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Showing 'Anti-Choice Agenda Is Out-of-Touch and Patently Un-American,' Public Support for Roe v. Wade Hits Record High

Across the political spectrum, the majority of people surveyed said they want the landmark ruling that ensures abortion rights upheld

Pro-choice activist

Pro-choice activist Lisa King holds a sign in front of the U.S. Supreme Court in Washington, D.C. (Photo: Alex Wong/Getty Images)

While reproductive rights advocates raise alarm about President Donald Trump's Supreme Court nominee Brett Kavanaugh as the administration and Republican lawmakers continue to wage war on women's access to healthcare, new polling shows that public support for Roe v. Wade—the landmark ruling that constitutionally guarantees a woman's right to have an abortion—has hit a record high across the political spectrum.

An NBC News/Wall Street Journal poll published Monday found that 71 percent of all respondents do not want the 1973 ruling overturned—the highest degree of support in the poll's 13-year history. Notably, those supporters spanned political party affiliation, with 88 percent of Democrats, 76 percent of independents, and 52 percent of Republicans indicating that they want Roe upheld.

"Voters also say that they are more likely to vote for a political candidate who supports abortion rights rather than for one who opposes them," NBC reported. "Forty-four percent of voters said they would be more likely to vote for a pro-abortion-rights candidate, while 26 percent said they would be more likely to support a candidate who backs restrictions on abortions."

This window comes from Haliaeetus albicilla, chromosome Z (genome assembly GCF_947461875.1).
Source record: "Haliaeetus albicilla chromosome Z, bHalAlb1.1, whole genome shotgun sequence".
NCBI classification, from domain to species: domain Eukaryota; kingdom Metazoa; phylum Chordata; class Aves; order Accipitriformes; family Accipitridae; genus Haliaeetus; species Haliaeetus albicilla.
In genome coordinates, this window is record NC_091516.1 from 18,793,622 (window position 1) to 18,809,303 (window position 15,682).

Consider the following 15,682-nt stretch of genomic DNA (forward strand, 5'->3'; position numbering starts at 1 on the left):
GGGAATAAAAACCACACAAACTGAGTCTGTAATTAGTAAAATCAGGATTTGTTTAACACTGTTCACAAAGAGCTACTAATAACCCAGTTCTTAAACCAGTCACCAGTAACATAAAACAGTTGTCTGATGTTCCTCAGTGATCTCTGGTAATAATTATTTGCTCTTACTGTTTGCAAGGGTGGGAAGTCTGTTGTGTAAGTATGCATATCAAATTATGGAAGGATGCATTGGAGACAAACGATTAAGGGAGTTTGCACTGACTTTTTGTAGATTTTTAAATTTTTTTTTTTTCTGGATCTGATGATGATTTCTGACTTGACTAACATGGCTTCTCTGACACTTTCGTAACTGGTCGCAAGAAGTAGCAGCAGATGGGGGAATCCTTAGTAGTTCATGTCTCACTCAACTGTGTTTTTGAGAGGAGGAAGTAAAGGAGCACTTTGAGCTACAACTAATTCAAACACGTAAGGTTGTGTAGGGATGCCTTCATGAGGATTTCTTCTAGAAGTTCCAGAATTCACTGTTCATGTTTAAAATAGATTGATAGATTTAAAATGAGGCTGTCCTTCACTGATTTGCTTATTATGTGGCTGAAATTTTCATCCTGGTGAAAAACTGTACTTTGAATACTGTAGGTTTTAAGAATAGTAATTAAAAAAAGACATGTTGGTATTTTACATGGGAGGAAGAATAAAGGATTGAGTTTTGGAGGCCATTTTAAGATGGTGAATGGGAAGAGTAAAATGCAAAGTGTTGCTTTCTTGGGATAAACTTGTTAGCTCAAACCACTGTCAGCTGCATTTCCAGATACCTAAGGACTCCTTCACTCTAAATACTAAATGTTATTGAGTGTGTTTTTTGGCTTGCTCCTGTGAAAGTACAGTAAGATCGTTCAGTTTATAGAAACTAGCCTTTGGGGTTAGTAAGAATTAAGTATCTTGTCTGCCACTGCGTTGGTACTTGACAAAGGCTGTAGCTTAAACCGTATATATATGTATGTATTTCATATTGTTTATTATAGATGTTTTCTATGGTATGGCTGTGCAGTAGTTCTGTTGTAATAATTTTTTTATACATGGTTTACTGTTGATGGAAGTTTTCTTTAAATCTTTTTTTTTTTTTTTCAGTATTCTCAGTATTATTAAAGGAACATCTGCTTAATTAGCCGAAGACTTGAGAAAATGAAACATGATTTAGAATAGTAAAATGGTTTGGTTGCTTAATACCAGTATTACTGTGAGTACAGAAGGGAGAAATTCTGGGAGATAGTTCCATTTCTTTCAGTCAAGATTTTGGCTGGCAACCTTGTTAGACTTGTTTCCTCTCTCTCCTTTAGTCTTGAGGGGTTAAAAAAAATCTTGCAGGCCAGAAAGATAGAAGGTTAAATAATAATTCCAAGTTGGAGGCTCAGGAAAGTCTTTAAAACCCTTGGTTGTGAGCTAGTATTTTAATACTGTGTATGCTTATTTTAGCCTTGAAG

"I hope my Republican colleagues who believe that women, not the government, have the right to control their own bodies will stand with the overwhelming majority of Americans, including a majority of Republicans, who don't want Roe v. Wade overturned."
—Sen. Bernie Sanders

In addition to their stance on Roe and political candidates, the survey also asked respondents where they stand on Kavanaugh. While only 26 percent everyone surveyed—including 52 percent of Democrats—said they oppose his nomination, NBC noted that "public support for Kavanaugh's confirmation to the court is significantly lower than it was in advance of most of his predecessors' confirmations."

Since Trump's announcement that he had selected Kavanaugh, reproductive rights advocates have organized nationwide protests against the nominee, warning that if the Senate confirms him and the anti-choice movement succeeds with its ploy to force the high court to revisit Roe, Kavanaugh would be the deciding vote on a woman's right to choose.

Sen. Bernie Sanders (I-Vt.)—who has been a vocal opponent of the Trump nominee—responded to the poll on Twitter by calling on his Republican colleagues to stand with the majority of the American public and defend women's reproductive rights.

The reproductive rights group NARAL claimed the poll is just the latest proof "that the anti-choice agenda is out-of-touch and patently un-American."

Last month, a poll by the Kaiser Family Foundation showed similarly high support for Roe, with 67 percent of respondents—including 81 percent of Democrats and 73 percent of independent voters—reporting that they do not want the ruling overturned.

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